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"Black week" ends with growth warning

Credit Suisse's CEO, Oswald Gruebel, was one of many forced to break bad news Keystone

After one of the most dismal weeks in Swiss corporate history, new economic data shows the economy is unlikely to pick up before mid-2003.

This content was published on March 1, 2003 - 14:59

On Friday, the Swiss Institute for Business Cycle Research's quarterly barometer showed that growth would remain flat.

The grim prognosis follows days of negative financial headlines, dominated by record losses and thousands of job cuts.

Many of Switzerland's top firms, including financial giants Credit Suisse and Zurich Financial Services, alongside the engineering group ABB and the pharmaceuticals firm Roche, all announced billion franc losses.

On Tuesday came news that the national airline Swiss - a company that carries the burden of Swiss national pride alongside a dwindling number of passengers - would drastically reduce its fleet and shed hundreds of jobs.

Worst year in a decade

New government economic figures, released on Thursday, underlined the negative picture.

According to the State Secretariat for Economic Affairs, 2002 was the worst year for business since 1993. Last year, GDP growth was just 0.1 per cent.

Economists have warned that Switzerland's economic and corporate woes could deteriorate further if the government fails to trigger new growth by liberalising the economy.

"If you look at the past ten years, Swiss growth has been far below countries like Holland, Sweden and Denmark," says Stéphane Garelli, an economist at Lausanne's IMD business school.

"The Swiss - with their fence-sitting and [dithering] - have missed the train," Garelli told swissinfo.

"The delay has cost the country years of missed growth."

Joseph Deiss, the Swiss economics minister, expressed anger and frustration on Thursday at the seemingly endless flow of poor corporate results.

He vowed to end what he called Switzerland's decade-long "moratorium on growth", promising to liberalise Swiss markets, break-up import cartels and build more flexibility into the economy.

Troubles everywhere

However, many analysts worry that this week's tranche of bad news suggests the global economic slowdown is hurting more than just the Swiss building industry - until recently the only sector visibly suffering.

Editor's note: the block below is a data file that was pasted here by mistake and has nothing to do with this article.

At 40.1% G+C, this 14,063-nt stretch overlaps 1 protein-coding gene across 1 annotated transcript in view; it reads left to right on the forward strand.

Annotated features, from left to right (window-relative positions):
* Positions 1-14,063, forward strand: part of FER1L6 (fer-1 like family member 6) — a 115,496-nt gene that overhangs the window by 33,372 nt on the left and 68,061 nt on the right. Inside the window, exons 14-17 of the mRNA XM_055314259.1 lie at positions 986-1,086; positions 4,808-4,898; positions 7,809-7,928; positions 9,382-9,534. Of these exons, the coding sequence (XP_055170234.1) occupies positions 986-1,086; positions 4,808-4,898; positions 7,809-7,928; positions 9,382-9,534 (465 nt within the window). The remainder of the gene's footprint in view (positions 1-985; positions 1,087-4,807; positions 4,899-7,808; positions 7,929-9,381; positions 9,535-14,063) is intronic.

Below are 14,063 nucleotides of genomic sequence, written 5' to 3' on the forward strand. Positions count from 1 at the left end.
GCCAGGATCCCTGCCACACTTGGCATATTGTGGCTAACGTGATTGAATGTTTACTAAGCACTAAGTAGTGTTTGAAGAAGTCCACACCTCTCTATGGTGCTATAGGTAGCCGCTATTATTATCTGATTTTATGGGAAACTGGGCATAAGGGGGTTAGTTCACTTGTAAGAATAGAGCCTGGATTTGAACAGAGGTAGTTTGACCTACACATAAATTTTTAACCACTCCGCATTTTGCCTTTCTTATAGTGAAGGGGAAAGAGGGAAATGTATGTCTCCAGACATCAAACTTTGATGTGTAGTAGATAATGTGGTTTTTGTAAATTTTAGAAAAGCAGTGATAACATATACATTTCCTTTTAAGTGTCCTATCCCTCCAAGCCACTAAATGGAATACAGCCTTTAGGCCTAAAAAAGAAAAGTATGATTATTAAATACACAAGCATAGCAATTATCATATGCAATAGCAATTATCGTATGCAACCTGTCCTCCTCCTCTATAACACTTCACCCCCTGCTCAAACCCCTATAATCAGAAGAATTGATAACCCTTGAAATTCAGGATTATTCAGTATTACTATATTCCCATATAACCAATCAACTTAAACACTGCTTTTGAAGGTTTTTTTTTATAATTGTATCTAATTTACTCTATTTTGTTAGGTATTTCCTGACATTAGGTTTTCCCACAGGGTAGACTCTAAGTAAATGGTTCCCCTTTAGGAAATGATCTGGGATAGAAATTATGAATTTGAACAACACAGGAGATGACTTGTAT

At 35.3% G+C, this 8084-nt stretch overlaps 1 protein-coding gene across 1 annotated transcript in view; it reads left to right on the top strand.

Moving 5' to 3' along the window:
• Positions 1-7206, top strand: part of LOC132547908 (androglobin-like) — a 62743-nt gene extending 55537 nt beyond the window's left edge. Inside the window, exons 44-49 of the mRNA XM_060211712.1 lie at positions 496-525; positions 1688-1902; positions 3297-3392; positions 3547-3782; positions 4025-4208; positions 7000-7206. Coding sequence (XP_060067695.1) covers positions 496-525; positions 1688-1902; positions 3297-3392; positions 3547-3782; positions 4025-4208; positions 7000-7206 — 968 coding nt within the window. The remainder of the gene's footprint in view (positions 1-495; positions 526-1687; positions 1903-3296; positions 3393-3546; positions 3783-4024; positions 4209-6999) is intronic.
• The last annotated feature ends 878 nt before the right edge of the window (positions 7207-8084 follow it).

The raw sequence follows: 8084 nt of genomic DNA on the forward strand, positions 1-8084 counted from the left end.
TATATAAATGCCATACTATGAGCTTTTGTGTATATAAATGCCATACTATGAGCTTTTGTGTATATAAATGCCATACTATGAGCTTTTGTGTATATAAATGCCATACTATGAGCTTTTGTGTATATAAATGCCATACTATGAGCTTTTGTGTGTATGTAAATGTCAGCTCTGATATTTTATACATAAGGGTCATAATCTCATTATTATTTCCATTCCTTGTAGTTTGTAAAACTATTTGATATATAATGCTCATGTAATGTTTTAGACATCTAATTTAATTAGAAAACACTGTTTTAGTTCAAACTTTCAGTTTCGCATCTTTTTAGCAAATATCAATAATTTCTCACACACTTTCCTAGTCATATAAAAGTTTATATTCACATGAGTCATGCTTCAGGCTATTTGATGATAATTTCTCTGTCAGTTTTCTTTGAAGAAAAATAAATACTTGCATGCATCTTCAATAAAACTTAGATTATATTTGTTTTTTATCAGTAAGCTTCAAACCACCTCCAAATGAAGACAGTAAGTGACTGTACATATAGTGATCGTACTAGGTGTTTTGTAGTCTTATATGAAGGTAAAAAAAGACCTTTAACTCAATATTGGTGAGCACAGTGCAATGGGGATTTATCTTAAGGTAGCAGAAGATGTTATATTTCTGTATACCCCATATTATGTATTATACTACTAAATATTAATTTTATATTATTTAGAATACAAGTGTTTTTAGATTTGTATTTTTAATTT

The past few days have confirmed that few sectors of the Swiss economy are immune from the effects of the weak global economy.

The financial services industry has shown itself particularly vulnerable.

On Tuesday, Credit Suisse announced its worst result ever - a SFr3.3 billion loss.

Two days later, Zurich Financial Services broke records with its SFr4.6 billion net loss - the biggest in Swiss corporate history.

In the engineering sector - a long-standing source of growth for the Swiss - the embattled ABB group said it would rely on thousands of job cuts and asset sales to recover from a billion franc loss in 2002.

In the pharmaceuticals sector, Roche helped darken Switzerland's "black week" by announcing it had more than obliterated its 2001 profit (of SFr3.7 billion) with a SFr4.03 billion wipeout in 2002.

The Clariant group, with a SFr648 million loss in 2002, showed the Swiss chemicals industry has not escaped the pain.

And although though there was some positive news - notably Nestlé's SFr7.6 billion profit in 2002 - markets were in no mood to celebrate.

Nestlé stocks were pushed down slightly after the food group failed to meet its own growth target of four per cent.

On Saturday, the Bon Appétit group, which owns Usego, Pick Pay/Vis à Vis, announced that it would be shedding 300 jobs over the next three years. 150 from the group's 5,000 employees are expected to be made redundant.

The group also annouced a loss of SFr 65 million for 2002.

Call for political action

Garelli blamed the low growth and high prices on Switzerland's failure reform its economy, and called for the creation of a new federal ministry charged with fuelling wealth.

Garelli said a specialised economics ministry - charged with evaluating and directing decisions by the Swiss finance ministry - would boost Switzerland's small and medium-sized businesses (SMEs).

"While multinationals can adapt to remain competitive without the intervention of political authorities, SMEs depend on the role played by politicians to boost the domestic economy," said Garelli.

swissinfo, Jacob Greber

In brief

This week, many of Switzerland's top firms announced billion franc losses and thousands of job cuts.

Hard hit were financial giants Credit Suisse and Zurich Financial Services, electrical engineering group ABB and the pharmaceuticals firm Roche.

The national airline Swiss also took a knock, saying it would lay off 700 workers and cut its fleet by 20 planes.

Finance officials said 2002 was the worst year for business since 1993, with GDP growth of just 0.1 per cent.

Experts blamed the low growth on Switzerland's failure reform its economy.

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